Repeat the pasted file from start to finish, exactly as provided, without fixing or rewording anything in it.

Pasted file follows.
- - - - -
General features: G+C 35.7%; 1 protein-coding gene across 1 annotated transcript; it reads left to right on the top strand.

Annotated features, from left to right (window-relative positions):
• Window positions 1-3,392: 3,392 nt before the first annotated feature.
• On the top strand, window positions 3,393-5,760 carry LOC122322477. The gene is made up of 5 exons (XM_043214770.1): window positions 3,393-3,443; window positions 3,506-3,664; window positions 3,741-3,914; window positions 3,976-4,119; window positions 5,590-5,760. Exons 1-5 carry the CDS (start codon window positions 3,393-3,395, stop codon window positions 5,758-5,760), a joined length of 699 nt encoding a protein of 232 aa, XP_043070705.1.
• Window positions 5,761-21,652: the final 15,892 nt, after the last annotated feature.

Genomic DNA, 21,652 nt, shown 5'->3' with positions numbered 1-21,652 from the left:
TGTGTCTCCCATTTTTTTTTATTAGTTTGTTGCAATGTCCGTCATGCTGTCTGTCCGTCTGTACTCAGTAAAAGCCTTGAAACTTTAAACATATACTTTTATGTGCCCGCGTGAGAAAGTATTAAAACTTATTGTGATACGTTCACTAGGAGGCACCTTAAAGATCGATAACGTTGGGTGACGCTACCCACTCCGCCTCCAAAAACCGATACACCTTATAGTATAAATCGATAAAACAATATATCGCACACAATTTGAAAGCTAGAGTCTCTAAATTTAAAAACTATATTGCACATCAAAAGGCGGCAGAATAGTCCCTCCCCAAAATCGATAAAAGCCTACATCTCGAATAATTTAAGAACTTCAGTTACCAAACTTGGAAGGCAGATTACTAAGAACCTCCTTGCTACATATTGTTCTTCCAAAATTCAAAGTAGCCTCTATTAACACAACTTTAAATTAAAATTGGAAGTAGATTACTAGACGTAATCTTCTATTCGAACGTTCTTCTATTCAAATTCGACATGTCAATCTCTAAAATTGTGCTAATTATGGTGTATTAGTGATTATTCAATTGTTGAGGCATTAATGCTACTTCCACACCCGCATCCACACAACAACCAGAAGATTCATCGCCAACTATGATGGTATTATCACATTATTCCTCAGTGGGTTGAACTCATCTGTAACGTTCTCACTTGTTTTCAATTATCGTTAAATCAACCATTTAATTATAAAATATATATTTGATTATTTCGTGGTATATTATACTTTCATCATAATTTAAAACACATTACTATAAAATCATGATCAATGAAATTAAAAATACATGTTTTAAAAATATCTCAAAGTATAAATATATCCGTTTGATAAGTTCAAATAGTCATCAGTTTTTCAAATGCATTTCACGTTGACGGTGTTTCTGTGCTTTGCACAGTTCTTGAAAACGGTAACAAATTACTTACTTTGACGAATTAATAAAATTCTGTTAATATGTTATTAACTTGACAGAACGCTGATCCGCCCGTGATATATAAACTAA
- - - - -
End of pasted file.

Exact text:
General features: G+C 35.7%; 1 protein-coding gene across 1 annotated transcript; it reads left to right on the top strand.

Annotated features, from left to right (window-relative positions):
• Window positions 1-3,392: 3,392 nt before the first annotated feature.
• On the top strand, window positions 3,393-5,760 carry LOC122322477. The gene is made up of 5 exons (XM_043214770.1): window positions 3,393-3,443; window positions 3,506-3,664; window positions 3,741-3,914; window positions 3,976-4,119; window positions 5,590-5,760. Exons 1-5 carry the CDS (start codon window positions 3,393-3,395, stop codon window positions 5,758-5,760), a joined length of 699 nt encoding a protein of 232 aa, XP_043070705.1.
• Window positions 5,761-21,652: the final 15,892 nt, after the last annotated feature.

Genomic DNA, 21,652 nt, shown 5'->3' with positions numbered 1-21,652 from the left:
TGTGTCTCCCATTTTTTTTTATTAGTTTGTTGCAATGTCCGTCATGCTGTCTGTCCGTCTGTACTCAGTAAAAGCCTTGAAACTTTAAACATATACTTTTATGTGCCCGCGTGAGAAAGTATTAAAACTTATTGTGATACGTTCACTAGGAGGCACCTTAAAGATCGATAACGTTGGGTGACGCTACCCACTCCGCCTCCAAAAACCGATACACCTTATAGTATAAATCGATAAAACAATATATCGCACACAATTTGAAAGCTAGAGTCTCTAAATTTAAAAACTATATTGCACATCAAAAGGCGGCAGAATAGTCCCTCCCCAAAATCGATAAAAGCCTACATCTCGAATAATTTAAGAACTTCAGTTACCAAACTTGGAAGGCAGATTACTAAGAACCTCCTTGCTACATATTGTTCTTCCAAAATTCAAAGTAGCCTCTATTAACACAACTTTAAATTAAAATTGGAAGTAGATTACTAGACGTAATCTTCTATTCGAACGTTCTTCTATTCAAATTCGACATGTCAATCTCTAAAATTGTGCTAATTATGGTGTATTAGTGATTATTCAATTGTTGAGGCATTAATGCTACTTCCACACCCGCATCCACACAACAACCAGAAGATTCATCGCCAACTATGATGGTATTATCACATTATTCCTCAGTGGGTTGAACTCATCTGTAACGTTCTCACTTGTTTTCAATTATCGTTAAATCAACCATTTAATTATAAAATATATATTTGATTATTTCGTGGTATATTATACTTTCATCATAATTTAAAACACATTACTATAAAATCATGATCAATGAAATTAAAAATACATGTTTTAAAAATATCTCAAAGTATAAATATATCCGTTTGATAAGTTCAAATAGTCATCAGTTTTTCAAATGCATTTCACGTTGACGGTGTTTCTGTGCTTTGCACAGTTCTTGAAAACGGTAACAAATTACTTACTTTGACGAATTAATAAAATTCTGTTAATATGTTATTAACTTGACAGAACGCTGATCCGCCCGTGATATATAAACTAA